The lecturer will fol
low your progress throughout the semester, in order to
identify your weak points and help you, as well as assess you for your final
grade of coursework.



12.

Matrix detailing Intended Learning outcomes




Knowledge and Understanding


Skills and Attributes



1

2

3

4

5

6

7

8

1

2

3

4

5


Coursework


































Ex慭楮慴楯n






































13.

Notes


(a)

Feedback from coursework assignments will be normally provided using
the Business School Assignment Assessment Form' which w
ill provide
details of the strengths, weaknesses, grading rationale and points for
improvement regarding your submitted work.


(b)

UHBS reserves the right to use electronic means to identify plagiarism.


(c)

APPENDICES include


i.

Expectations of the University for s
tudents on taught programmes

ii.

Assessment Criteria

iii.

Assessment of presentations


(d)

All aspects of the Module are potentially examinable. The information
given in this Module Guide is believed correct, but Faculty reserves the
right, at its discretion, and for a
ny reason, to make changes to the Guide
without prior notice.







IST Studies


University of Hertfordshire

fortunabrontide_7c37de31
-
34e4
-
4f65
-
900c
-
87febcc3857a.doc
2007
-
2008 Page
9

of 8

Expectations of the University for students on taught programmes


In order to get the best from your studies and achieve your goals, the Business
School expect you:




to behave in an accep
table, respectful and considerate manner to fellow
students, administrators and academic staff




to realise that being a full time student is equivalent to having a full
-
time job
requiring at least 35 hours per week self study in preparation for workshops,
seminars, lectures and assessments




to attend and participate in lectures, tutorials, workshops and other timetabled
classes




to be punctual in attending classes




to turn off mobile phones prior to entering class




to complete and hand in all assignments by

the appropriate deadline




to provide responsible feedback on your learning experience as requested




to ensure you do not breach the University Regulations with regard to cheating,
plagiarism and ethical issues




to comply with any University and external r
egulations affecting your studies


IST Studies


University of Hertfordshire

fortunabrontide_7c37de31
-
34e4
-
4f65
-
900c
-
87febcc3857a.doc
2007
-
2008 Page
10

of 8


Assessment Criteria


I. A1, A2, A3

70 & upward
. Thorough understanding of key concepts/theory/topic. Relevant and
effective use of material. Evidence of a wide reading and critical understanding.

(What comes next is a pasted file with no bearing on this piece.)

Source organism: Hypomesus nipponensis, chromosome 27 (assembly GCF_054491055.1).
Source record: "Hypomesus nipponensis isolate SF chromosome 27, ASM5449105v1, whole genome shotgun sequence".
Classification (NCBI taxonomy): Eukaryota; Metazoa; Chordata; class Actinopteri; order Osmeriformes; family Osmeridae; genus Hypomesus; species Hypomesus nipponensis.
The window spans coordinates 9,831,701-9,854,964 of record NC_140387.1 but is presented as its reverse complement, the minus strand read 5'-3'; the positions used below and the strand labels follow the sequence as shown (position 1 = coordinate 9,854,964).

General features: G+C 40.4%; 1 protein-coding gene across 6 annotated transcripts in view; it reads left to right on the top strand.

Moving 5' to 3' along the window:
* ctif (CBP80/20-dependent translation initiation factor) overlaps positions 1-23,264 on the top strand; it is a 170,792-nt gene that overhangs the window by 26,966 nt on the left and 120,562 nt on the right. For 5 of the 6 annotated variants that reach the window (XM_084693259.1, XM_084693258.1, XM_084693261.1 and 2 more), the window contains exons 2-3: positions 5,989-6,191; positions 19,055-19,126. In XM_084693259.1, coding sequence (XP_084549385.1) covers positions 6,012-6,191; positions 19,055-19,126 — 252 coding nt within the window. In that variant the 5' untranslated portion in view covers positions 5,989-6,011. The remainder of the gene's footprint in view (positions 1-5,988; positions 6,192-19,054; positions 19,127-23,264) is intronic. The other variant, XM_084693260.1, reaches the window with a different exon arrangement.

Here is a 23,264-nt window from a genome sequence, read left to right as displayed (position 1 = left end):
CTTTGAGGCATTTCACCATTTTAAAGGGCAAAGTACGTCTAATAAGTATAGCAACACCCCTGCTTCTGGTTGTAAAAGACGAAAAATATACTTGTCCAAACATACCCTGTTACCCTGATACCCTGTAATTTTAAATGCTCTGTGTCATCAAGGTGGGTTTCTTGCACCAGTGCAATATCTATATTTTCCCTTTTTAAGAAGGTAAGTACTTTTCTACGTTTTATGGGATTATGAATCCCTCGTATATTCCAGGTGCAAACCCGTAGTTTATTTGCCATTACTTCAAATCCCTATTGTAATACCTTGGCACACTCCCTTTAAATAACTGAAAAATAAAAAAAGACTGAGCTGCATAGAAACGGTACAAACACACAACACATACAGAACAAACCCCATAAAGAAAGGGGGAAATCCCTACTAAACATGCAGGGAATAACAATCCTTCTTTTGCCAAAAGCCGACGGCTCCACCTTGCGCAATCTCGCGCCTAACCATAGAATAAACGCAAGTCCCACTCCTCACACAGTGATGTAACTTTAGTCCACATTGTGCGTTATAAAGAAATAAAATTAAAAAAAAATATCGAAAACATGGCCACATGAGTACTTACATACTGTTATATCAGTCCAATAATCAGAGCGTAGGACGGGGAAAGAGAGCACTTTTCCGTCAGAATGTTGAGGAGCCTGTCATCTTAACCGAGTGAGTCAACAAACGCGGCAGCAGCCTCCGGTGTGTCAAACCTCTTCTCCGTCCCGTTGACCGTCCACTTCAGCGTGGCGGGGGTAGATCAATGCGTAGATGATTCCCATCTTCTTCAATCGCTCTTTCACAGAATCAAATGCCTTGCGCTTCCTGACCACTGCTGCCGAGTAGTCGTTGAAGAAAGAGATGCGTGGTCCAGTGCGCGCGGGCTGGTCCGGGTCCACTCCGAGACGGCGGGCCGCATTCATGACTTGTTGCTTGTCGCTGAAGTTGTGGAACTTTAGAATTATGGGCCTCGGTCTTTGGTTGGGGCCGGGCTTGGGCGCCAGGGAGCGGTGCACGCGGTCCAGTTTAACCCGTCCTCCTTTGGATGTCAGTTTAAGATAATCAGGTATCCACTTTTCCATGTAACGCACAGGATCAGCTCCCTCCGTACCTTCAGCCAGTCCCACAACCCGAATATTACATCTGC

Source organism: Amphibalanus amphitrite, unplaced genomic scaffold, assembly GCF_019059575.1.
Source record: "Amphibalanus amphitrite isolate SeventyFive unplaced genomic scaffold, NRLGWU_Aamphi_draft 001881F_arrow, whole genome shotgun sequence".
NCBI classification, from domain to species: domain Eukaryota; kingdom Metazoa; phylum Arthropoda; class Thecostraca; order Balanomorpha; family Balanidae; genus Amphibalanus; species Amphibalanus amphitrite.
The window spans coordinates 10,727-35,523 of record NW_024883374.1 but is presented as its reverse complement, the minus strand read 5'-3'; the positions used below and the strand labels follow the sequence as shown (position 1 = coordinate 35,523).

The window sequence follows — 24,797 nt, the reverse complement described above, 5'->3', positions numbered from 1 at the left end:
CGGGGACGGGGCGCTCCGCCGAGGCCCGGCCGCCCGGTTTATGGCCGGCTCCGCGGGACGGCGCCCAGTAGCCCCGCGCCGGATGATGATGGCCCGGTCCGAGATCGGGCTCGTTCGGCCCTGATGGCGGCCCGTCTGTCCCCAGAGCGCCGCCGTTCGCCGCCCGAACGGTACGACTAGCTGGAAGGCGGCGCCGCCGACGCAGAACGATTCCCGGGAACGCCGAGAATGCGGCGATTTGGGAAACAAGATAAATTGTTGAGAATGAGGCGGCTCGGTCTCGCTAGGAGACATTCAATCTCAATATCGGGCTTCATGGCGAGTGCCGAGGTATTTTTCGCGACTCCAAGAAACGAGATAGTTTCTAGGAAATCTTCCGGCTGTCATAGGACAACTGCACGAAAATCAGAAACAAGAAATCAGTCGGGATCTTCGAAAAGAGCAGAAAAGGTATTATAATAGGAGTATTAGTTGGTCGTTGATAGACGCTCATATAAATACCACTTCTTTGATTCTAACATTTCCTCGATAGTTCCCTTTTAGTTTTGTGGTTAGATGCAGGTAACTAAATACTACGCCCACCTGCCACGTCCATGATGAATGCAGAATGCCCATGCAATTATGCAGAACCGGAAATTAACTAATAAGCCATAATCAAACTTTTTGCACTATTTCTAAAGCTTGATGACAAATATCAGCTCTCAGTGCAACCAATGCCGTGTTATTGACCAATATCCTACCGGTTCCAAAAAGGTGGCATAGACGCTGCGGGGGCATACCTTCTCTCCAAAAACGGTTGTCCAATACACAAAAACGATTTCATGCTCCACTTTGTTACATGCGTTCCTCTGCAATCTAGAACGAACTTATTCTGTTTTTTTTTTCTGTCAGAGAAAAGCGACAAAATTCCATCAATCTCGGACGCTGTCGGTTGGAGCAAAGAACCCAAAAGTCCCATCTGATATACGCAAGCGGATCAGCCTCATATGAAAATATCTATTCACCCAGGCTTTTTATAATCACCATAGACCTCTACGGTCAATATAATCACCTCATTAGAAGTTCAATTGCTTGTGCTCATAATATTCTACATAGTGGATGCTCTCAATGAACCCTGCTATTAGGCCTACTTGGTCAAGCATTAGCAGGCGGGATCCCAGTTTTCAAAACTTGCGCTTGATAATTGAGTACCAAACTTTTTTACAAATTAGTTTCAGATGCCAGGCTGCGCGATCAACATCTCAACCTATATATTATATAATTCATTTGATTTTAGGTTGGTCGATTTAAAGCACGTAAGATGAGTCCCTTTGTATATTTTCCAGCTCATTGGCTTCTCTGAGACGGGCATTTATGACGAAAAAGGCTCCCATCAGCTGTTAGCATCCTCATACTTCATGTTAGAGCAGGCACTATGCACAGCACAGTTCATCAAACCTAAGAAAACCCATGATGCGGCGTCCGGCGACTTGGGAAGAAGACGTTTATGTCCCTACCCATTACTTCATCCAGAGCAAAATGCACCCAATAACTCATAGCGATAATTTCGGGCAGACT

Independence of thoug
ht. Well structured, fluent argument. Excellent synthesis of
material, including integration of the different contributions made by individual group
members. Evidence of thorough planning, organisation and co
-
ordination.


II.i. B1, B2, B3

60
-
69.

A good,
if imperfect, grasp of the material and its implications. Identifies the
focus of the question. Knowledge and clear understanding of contrasting viewpoints.
A case well argued and convincingly presented. Good synthesis of material, including
integration of

the different contributions made by individual group members.
Evidence of good planning, organisation and co
-
ordination.


II.ii. C1, C2, C3

50
-
59
. A reasonable grasp of the material. A general ability to present relevant
argument but might contain some
irrelevant material. Some coherent argument but
weaknesses in overall structure and clarity. Fair synthesis of material, including
integration of the different contributions made by individual group members. Would
have benefited from better planning and or
ganisation.


III. D1, D2 , D3

40
-
49.

A basic grasp of the material, marred by either poor discriminative ability, an
element of conceptual naïveté, or both. Tendency to unsubstantiated
statements/assertions. Shallow interpretation. May contain significan
t errors of fact or
theory. Some understanding of class material, but little or no further reading. Little
evidence of independent thought. Poorly structured and presented, with little
coherent argument. Poor synthesis of material, including integration of

the different
contributions made by individual group members. Little evidence of planning,
organisation and co
-
ordination.


Unclassified

36
-
39.

Despite evidence of some effort, the work indicates inadequate
understanding: substantial failure to grasp the

material. Contains more than one
gross error of significant fact or interpretation. Poor synthesis of material, poor
integration of the different contributions made by individual group members. Very
little evidence of planning, organisation and co
-
ordinat
ion.


Fail

1
-
35.

Does not satisfy the minimum requirements for the exercise in question. Little
understanding even of class material. No structure. Does not address the topic. No
synthesis of material, lack of integration of different contributions made by

individual
group members. No evidence of good planning, organisation and co
-
ordination.